Hence the "old trick" of dissolving the remains of a steel tap out of an aluminum block using nitric acid. I've done it. HNO3 is expensive, but cheaper than an otherwise usable aluminum block.

If you scrape away the oxide layer while in that acidic solution, it'll dissolve nicely, an aluminum bushing or pivot would probably not live long underwater.

john hobdeclipe
10-05-2010, 10:02 AM
What method did you finally use for this project? Did it work? Did you get all of the pieces process on time?


You have a rig that is always set up?

man...my wife thinks I'm bad.

Hah! Chances are there was one of her cast iron frypans in the tank when I took the picture. She has bought several that were coated in thick layers of black grunge, paid only a few dollars for them, knowing that after 3 or 4 days in the tank they'll come back to her looking like new.

The Fixer
10-05-2010, 10:46 AM
John, that thick coating of black grunge is what they're supposed to have, it takes years to get them seasoned just right like that!!!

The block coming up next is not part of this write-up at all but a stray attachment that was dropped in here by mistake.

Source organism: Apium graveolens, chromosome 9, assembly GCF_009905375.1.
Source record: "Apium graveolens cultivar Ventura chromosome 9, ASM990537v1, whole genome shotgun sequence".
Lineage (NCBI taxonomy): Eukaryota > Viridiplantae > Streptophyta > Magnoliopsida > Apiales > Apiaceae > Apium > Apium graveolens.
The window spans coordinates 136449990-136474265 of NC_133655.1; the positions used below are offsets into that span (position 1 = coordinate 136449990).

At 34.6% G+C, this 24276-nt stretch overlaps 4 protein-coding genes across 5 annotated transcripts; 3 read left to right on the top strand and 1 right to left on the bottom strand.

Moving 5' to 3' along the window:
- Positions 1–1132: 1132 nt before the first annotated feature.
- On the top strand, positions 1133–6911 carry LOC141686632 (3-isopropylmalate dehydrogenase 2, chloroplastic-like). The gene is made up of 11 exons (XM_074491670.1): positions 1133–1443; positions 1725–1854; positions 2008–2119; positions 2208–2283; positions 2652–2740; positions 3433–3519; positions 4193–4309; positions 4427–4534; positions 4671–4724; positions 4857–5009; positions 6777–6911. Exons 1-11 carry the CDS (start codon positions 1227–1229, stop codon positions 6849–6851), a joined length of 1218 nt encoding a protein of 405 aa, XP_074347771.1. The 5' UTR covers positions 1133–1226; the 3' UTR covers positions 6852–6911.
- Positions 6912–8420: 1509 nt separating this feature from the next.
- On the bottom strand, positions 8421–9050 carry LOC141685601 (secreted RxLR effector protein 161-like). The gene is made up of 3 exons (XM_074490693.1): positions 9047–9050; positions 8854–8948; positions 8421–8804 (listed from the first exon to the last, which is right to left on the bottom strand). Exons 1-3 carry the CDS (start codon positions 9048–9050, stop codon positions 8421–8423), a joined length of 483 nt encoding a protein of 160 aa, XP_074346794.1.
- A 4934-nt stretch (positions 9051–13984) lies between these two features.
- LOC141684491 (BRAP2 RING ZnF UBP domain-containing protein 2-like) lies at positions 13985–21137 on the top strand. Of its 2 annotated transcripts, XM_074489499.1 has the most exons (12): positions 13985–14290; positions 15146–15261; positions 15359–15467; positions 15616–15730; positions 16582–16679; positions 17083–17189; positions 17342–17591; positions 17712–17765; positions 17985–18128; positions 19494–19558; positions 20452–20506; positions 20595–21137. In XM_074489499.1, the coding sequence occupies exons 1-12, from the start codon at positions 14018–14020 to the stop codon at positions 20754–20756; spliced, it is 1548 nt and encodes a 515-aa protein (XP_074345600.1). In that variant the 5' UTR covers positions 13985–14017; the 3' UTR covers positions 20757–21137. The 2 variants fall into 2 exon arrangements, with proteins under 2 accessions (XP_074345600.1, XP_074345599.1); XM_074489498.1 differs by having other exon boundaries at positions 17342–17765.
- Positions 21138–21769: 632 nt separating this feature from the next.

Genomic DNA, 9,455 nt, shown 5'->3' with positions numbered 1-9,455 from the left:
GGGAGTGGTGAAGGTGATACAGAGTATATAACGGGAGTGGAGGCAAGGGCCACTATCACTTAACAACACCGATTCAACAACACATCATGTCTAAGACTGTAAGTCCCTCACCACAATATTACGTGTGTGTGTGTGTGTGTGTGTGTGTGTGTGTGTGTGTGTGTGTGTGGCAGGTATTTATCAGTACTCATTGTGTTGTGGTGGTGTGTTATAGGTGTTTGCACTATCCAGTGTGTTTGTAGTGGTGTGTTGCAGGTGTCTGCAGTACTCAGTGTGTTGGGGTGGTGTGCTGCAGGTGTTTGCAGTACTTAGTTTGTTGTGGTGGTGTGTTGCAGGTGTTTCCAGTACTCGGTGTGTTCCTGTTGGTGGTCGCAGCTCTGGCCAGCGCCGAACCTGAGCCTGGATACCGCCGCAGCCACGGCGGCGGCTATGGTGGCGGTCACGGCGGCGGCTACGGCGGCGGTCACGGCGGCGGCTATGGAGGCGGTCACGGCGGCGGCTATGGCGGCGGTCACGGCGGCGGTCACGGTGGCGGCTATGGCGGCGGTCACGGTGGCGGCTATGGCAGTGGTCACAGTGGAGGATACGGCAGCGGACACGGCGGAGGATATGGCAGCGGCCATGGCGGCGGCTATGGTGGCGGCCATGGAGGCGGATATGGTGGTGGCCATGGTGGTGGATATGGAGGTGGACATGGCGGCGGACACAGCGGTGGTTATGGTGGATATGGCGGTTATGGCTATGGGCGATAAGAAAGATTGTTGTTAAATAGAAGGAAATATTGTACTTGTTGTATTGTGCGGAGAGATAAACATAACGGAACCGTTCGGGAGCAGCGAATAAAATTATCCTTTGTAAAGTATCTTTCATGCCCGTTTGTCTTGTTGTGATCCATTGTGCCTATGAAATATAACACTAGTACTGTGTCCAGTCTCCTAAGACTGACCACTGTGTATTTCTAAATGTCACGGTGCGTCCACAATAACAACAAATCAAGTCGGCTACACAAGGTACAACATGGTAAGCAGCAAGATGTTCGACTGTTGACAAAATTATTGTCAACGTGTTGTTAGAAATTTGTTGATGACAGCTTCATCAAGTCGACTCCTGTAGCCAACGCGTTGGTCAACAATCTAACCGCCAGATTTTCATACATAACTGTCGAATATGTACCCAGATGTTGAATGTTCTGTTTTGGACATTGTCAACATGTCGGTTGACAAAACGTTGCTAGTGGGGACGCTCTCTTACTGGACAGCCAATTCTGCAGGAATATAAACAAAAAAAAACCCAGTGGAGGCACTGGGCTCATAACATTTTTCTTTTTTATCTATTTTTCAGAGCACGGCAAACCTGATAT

john hobdeclipe
10-05-2010, 11:50 AM
John, that thick coating of black grunge is what they're supposed to have, it takes years to get them seasoned just right like that!!!

Not when it's so thick that it falls off into the food. Besides, we don't trust the previous owner's grunge, we'd rather start off fresh and build up our own.

Liger Zero
10-05-2010, 04:36 PM
Not when it's so thick that it falls off into the food. Besides, we don't trust the previous owner's grunge, we'd rather start off fresh and build up our own.

Seconded. Used grunge is kind of sketchy.